John Coltrane Quartet — A Love Supreme
Analogue Productions' UHQR, the pinnacle of high-quality vinyl!
45 RPM Ultra High Quality Record release. Limited to 10,000 copies.
Mastered by Ryan K. Smith at Sterling Sound from a second-generation tape copy created by Rudy Van Gelder
Pressed at Quality Record Pressings using Clarity Vinyl®
Includes a 12" x 12" 12-page booklet featuring liner notes by Ashley Kahn and images from the Coltrane home
"Acoustic Sounds' UHQR 45rpm double-LP vinyl reissue of Coltrane's 'A Love Supreme' is a wonder, better-sounding than any previous edition, including the original pressing." — Fred Kaplan, X
"…you will surely appreciate the sonic differences between the Verve Acoustic Sounds 33 1/3 edition, which is really good with this UHQR, which is, to say it in technical terms 'insanely better' and the proverbial 'window into the studio' when the session was recorded. In what ways? Every way, actually. You'll hear it from the opening tam-tam hit-especially if you've been playing this album for fifty years! The background quiet is noticeably better than even the quietest regular QRP pressing. Tyner's piano appears in three dimensional space, Jones's stick work on cymbals and woody rim shots startle. The difference between this version and every other one including Smith's cut from the same tape at the same time is not subtle and if your system has the resolution you'll immediately hear it and be glad you made the $150 investment. I know I am! … if this album is meaningful to you and you want by far the best sounding version ever released, this is it." — Music = 11/11; Sound = 11/11 — Michael Fremer, AnalogPlanet.com. To read Fremer's full review click here.
Audiophile reviews rave about saxophone master John Coltrane's immortal Impulse! records, A Love Supreme (1964) and Ballads (1963). In fact, jazz critics have lauded A Love Supreme as Coltrane's most important recording. The rave reviews which appeared in the magazines Downbeat, Jazz Hot, Jazz Podium and Swingjournal reflected this: critics all over the world, in America, Europe and Japan recognized that Coltrane's deep religious belief had influenced both his approach to life and his music-making.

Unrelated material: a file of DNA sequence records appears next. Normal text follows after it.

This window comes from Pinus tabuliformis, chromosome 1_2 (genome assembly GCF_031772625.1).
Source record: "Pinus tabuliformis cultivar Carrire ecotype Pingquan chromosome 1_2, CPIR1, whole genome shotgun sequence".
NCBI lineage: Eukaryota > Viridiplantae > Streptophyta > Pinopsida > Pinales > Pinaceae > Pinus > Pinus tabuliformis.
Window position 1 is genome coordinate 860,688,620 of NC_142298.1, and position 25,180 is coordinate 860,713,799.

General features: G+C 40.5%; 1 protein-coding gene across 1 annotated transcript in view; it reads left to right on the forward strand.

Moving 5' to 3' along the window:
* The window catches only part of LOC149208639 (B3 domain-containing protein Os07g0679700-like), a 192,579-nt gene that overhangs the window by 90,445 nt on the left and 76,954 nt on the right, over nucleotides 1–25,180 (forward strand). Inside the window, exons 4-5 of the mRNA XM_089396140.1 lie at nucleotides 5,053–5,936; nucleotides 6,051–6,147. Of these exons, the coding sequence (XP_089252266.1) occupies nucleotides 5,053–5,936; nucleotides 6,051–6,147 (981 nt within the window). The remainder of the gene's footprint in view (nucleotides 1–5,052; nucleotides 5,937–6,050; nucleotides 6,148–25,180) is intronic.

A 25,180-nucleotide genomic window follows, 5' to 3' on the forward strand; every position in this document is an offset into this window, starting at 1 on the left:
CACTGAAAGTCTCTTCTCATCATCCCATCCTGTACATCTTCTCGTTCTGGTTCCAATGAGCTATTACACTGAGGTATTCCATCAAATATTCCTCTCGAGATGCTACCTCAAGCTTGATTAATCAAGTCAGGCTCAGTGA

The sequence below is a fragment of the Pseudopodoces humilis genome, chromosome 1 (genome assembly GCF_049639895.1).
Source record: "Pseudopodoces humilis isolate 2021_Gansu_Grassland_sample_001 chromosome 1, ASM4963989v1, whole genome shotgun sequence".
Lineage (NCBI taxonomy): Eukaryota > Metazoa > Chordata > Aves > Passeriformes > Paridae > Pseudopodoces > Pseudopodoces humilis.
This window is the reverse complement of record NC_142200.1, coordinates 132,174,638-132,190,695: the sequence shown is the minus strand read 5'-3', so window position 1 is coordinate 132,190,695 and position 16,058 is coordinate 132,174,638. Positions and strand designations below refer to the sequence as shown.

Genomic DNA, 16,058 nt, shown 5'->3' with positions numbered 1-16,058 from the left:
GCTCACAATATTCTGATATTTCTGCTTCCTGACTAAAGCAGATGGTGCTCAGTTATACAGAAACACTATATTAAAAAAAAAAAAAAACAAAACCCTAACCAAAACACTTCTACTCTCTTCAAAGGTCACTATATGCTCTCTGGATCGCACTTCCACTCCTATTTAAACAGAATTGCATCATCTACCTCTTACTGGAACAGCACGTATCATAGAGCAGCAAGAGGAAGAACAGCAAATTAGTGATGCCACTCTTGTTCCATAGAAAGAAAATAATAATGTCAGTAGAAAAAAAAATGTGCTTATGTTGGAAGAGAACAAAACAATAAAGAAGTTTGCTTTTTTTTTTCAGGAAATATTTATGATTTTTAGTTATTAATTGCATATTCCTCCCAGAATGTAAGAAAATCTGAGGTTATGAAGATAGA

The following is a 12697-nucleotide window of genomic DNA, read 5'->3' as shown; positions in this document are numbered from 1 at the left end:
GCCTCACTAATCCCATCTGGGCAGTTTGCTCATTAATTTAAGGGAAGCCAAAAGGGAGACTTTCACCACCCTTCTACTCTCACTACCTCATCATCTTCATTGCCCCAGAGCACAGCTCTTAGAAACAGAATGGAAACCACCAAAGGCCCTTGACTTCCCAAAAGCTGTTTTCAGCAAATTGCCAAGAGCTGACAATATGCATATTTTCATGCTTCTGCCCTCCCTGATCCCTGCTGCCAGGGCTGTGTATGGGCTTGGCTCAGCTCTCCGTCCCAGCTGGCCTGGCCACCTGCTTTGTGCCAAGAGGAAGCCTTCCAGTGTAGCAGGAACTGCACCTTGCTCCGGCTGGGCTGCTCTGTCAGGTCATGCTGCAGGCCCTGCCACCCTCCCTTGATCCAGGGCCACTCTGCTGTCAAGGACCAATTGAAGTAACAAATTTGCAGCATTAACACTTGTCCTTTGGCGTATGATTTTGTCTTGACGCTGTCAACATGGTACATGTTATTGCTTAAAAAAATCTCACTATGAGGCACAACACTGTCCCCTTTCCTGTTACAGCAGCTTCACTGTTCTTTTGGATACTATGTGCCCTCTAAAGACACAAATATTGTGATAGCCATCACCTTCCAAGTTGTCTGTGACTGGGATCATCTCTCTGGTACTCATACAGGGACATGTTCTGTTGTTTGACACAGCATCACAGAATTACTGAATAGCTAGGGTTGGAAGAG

You're about to experience A Love Supreme at its peak of vinyl perfection — in UHQR format on Clarity Vinyl, with the added bonus of a double 45 RPM cut by Ryan K. Smith at Sterling Sound. Ryan's cut has his characteristic clarity and transparency all set against Quality Record Pressing's usual noiseless backgrounds on 200-gram flawless records. Each UHQR will be packaged in a deluxe box and will include a booklet detailing the entire process of making a UHQR along with a hand-signed certificate of inspection. This will be a truly deluxe, collectible product.
For this 45 RPM 2LP edition you'll also receive a 12" x 12" 12-page booklet featuring liner notes by Ashley Kahn and images from the Coltrane home.
The original master tape is available but it's not in the best shape. This LP was cut from a flat tape copy made by Rudy Van Gelder and used for cutting in the UK in April of 1965. Of course, the original recording was in December '64, so only a handful of months later. This tape was discovered at Abbey Road and had been untouched between 1965 and 2002. So while the original tape is available and while we would always opt for the original whenever we can, in this case this copy was the better choice as the tape has incurred less overall wear and sounds much better than the original.
A Love Supreme was Coltrane's pinnacle studio outing that at once compiled all of his innovations from his past, spoke of his current deep spirituality, and also gave a glimpse into the next two and a half years (sadly, those would be his last). Recorded at the end of 1964, Trane's classic quartet of Elvin Jones, McCoy Tyner, and Jimmy Garrison stepped in and created one of the most thought-provoking albums of their relationship.
The album not only enabled Coltrane to express himself with great intensity but also lent him the necessary inner peace to conceive a work of almost 40 minutes in length and to lead his quartet along the same path as himself.